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Irina Slav

Irina Slav

Irina is a writer for Oilprice.com with over a decade of experience writing on the oil and gas industry.

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President Biden’s Nuclear Option Against OPEC+

  • The so-called No Oil Producing and Exporting Cartels Act, would give the U.S. Department of Justice the powers to sue OPEC members for manipulating oil prices and controlling production
  • The NOPEC bill has popped up in Congress more than once, but so far, it has had little chance of becoming law
  • Former White House official McNally: "We call it a nuclear weapon with a huge and uncertain impact,"

It began amicably, with a request from President Biden to OPEC countries to consider boosting their crude oil production because U.S. retail fuel prices were rising fast. Things escalated quickly, with the request becoming a demand and later a veiled threat that unless OPEC did what the White House wanted it to do, there would be consequences. 

Enter NOPEC.

The so-called No Oil Producing and Exporting Cartels Act, if it ever becomes a law, would give the U.S. Department of Justice the powers to sue OPEC members for manipulating oil prices and controlling production. It would rely on an amendment of the Sherman Antitrust Act that was used in the late 19th century to break up Standard Oil. It would also be a very risky undertaking.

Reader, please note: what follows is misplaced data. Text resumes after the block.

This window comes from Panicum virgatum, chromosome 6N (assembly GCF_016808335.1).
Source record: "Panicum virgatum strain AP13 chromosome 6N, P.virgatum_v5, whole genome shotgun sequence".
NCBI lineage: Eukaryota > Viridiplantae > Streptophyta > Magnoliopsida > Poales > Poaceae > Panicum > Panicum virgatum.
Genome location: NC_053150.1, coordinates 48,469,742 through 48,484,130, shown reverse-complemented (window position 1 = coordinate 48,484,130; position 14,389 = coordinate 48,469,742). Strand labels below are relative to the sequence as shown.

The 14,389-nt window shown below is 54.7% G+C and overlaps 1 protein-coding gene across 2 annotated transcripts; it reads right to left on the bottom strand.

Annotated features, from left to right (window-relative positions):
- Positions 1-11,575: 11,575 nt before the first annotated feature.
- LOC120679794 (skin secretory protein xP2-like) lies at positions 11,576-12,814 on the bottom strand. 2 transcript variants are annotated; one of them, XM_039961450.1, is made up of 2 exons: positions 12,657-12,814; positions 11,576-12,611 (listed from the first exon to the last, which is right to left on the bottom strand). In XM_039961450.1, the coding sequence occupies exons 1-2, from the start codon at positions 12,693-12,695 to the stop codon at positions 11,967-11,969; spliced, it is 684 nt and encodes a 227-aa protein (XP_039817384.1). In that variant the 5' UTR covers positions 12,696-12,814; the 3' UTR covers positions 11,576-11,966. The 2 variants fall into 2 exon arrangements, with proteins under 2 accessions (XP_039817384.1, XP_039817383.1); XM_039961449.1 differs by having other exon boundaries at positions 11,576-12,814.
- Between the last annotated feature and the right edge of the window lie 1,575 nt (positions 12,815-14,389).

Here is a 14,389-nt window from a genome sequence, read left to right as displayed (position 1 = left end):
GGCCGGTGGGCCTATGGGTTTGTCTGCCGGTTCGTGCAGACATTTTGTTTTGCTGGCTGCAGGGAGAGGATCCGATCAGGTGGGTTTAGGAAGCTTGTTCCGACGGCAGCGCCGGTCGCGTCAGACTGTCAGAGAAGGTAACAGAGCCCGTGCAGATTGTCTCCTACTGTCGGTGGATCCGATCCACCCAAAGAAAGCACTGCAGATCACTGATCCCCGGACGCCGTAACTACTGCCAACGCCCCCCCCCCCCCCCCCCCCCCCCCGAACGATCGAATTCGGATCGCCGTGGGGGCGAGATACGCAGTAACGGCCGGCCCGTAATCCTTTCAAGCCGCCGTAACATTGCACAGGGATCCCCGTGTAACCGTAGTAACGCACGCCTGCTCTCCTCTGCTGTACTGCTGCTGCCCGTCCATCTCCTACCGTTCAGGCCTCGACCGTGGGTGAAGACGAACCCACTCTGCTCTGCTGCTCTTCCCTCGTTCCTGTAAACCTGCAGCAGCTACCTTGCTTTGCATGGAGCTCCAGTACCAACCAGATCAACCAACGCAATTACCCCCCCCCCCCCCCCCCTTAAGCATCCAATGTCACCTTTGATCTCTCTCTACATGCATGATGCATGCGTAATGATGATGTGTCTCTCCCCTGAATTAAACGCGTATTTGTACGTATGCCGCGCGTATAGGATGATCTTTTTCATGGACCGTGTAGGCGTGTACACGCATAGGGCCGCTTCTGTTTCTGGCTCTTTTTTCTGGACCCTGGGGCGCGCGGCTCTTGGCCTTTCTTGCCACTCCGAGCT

"We call it a nuclear weapon with a huge and uncertain impact," Bob McNally, president of Rapidan Energy Group and a former White House official, told Bloomberg. "The remedies in the NOPEC act range from a slap on your wrist to seize all your assets." They would also be directed against sovereign states.

"NOPEC would not involve garden variety trust busting, but rather, legal action against instrumentalities of powerful sovereign countries for which control over oil production is an existential economic priority and in some cases, underpins the survival of ruling families," wrote two researchers from the Rice University's Baker Institute for Public Policy three years ago when NOPEC was again on the table as Washington grew annoyed with OPEC.

"If such a bill were passed and signed, it could weaken Washington's ability to effectively project extraterritorial legal power, much of which rests on the implicit threat of coercive action rather than the actual implementation of sanctions," Gabriel Collins and Jim Krane also noted. In other words, NOPEC will not win the U.S. any friends overseas.

The American Petroleum Institute is firmly against such legislation, and so is the Chamber of Commerce. No wonder, since retaliatory action, according to the Baker Institute researchers, could include foreign investors exiting the U.S. or avoiding it in future investment plans and even avoiding the U.S. dollar in transactions and the U.S. financial system as a whole. Things could even go further, with the potential defendants in antitrust cases retaliating against U.S. businesses with operations in their jurisdictions. A nuclear weapon indeed, complete with fallout.